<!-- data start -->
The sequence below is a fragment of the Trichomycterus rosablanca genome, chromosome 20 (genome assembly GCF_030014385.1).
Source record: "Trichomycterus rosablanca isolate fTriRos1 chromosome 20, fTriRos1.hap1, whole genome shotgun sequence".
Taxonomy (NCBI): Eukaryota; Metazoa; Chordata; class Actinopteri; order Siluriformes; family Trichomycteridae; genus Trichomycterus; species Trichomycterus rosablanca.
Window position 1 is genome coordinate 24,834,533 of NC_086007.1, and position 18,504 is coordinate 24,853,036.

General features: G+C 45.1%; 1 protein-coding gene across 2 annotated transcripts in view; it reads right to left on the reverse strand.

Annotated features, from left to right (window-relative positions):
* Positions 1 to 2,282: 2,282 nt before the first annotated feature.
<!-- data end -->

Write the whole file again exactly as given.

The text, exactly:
The sequence below is a fragment of the Trichomycterus rosablanca genome, chromosome 20 (genome assembly GCF_030014385.1).
Source record: "Trichomycterus rosablanca isolate fTriRos1 chromosome 20, fTriRos1.hap1, whole genome shotgun sequence".
Taxonomy (NCBI): Eukaryota; Metazoa; Chordata; class Actinopteri; order Siluriformes; family Trichomycteridae; genus Trichomycterus; species Trichomycterus rosablanca.
Window position 1 is genome coordinate 24,834,533 of NC_086007.1, and position 18,504 is coordinate 24,853,036.

General features: G+C 45.1%; 1 protein-coding gene across 2 annotated transcripts in view; it reads right to left on the reverse strand.

Annotated features, from left to right (window-relative positions):
* Positions 1 to 2,282: 2,282 nt before the first annotated feature.